U.S. District Judge Ann Montgomery on Tuesday approved a $50,000 settlement between Ted Mondale, the executive director of the Minnesota Sports Facilities Authority, and the receiver dissolving the estate of convicted Wayzata businessman Tom Petters.
Montgomery called the settlement of what was originally a $150,000 loan “fair and reasonable based on the claims, defenses and financial condition” of Mondale.
Montgomery’s order came after a brief morning hearing on the Mondale settlement and two others in which receiver’s attorney Patricia Pedersen called the negotiated figure “in the best interests of the receivership.”
For the second day in a row, Mondale, 55, did not respond to requests for comment on the matter. Late Tuesday, his attorney also declined to comment.
The issue of the unpaid loan came to light this week in a motion filed by receiver Doug Kelley.
Kelley said in an interview that Mondale did not have the financial wherewithal to pay more than $50,000 of the $150,000 personal loan made by Petters in 2005, three years before his $3.65 billion Ponzi scheme became known publicly.
The loan purportedly was given to Mondale to help his business at the time, Nazca Solutions, a software company that planned to help clients track and search property records on the Internet for a fee.
Nazca, founded in 2004, was struggling at the time, having never posted a profit, and soon was overdue on a software project for Hennepin County. In 2008, Nazca posted a net loss of $5.7 million, according to a forensic accountant who examined the transaction on behalf of Kelley. The company was sold in 2010 in a deal where the acquiring company assumed Nazca’s debt.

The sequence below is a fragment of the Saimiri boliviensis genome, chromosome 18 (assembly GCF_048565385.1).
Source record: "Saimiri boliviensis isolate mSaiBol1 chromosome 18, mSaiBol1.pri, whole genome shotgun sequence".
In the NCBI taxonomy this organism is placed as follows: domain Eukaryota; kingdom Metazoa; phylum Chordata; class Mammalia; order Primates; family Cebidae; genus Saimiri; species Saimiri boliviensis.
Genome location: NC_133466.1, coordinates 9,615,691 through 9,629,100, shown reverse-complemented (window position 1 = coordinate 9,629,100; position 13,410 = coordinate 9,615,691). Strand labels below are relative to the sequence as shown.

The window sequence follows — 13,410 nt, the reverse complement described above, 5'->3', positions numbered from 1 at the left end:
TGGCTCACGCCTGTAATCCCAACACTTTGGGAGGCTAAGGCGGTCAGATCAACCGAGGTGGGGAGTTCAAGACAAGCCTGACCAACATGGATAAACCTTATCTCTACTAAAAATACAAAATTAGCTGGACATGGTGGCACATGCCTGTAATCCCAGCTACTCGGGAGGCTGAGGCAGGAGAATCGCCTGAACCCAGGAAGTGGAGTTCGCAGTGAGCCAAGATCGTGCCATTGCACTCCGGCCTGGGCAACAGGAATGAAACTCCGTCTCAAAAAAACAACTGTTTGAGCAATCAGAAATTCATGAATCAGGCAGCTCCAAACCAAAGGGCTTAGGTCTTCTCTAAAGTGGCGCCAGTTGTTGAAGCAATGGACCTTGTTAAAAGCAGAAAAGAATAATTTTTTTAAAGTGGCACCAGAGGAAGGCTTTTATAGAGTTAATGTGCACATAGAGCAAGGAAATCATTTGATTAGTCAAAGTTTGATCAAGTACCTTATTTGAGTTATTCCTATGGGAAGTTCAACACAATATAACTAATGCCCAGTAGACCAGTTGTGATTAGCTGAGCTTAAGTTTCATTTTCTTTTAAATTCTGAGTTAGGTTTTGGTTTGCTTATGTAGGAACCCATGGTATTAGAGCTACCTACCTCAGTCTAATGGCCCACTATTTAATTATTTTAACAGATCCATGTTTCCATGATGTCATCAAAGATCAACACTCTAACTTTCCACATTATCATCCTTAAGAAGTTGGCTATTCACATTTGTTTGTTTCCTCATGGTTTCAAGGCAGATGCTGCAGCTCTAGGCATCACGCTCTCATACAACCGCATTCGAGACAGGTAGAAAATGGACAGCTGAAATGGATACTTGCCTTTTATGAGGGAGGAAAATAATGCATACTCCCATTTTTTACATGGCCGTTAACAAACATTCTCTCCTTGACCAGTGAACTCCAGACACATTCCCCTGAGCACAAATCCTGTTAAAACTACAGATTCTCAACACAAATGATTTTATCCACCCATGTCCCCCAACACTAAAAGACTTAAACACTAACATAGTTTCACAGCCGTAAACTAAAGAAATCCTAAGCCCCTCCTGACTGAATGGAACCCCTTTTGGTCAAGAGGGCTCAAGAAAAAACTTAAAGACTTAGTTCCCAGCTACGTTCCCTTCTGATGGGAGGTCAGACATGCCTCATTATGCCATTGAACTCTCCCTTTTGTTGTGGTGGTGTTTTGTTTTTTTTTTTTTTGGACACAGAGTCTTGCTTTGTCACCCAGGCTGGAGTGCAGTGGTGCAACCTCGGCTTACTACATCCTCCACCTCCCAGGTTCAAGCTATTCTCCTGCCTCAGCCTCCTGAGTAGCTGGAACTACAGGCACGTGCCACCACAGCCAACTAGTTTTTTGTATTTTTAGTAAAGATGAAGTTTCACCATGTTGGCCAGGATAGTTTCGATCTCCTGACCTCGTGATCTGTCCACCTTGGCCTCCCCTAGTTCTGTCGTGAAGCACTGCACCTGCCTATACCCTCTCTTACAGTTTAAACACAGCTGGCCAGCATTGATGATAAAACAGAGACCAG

Mondale, the former chairman of the Metropolitan Council, is paid $160,325 a year as executive director of the Sports Facilities Authority, which is overseeing the new Minnesota Vikings stadium.
From 1999 to 2003, Mondale held several executive positions with the Petters organization, including executive vice president for business development for Petters Group Worldwide. Petters in turn, invested $750,000 in Nazca and sat on its board of directors until 2007.
The other two settlements approved by Montgomery Tuesday included $16,400 from Petters business associate Robert Wolbert of Milaca, or 3 percent of a $600,000 transfer he received from Petters in 2005. The third settlement was for $23,190 from former Polaroid executive Stephen Ratliff, or 4 percent of the amount he received from Petters.
Ratliff has also agreed to separately pay an additional $81,875 to the Petters’ corporate business estate in bankruptcy.
Petters and a group of associates operated a Ponzi scheme in which money from new investors was used to pay off earlier investors while the parties thought they were purchasing wholesale electronic goods to sell at a profit.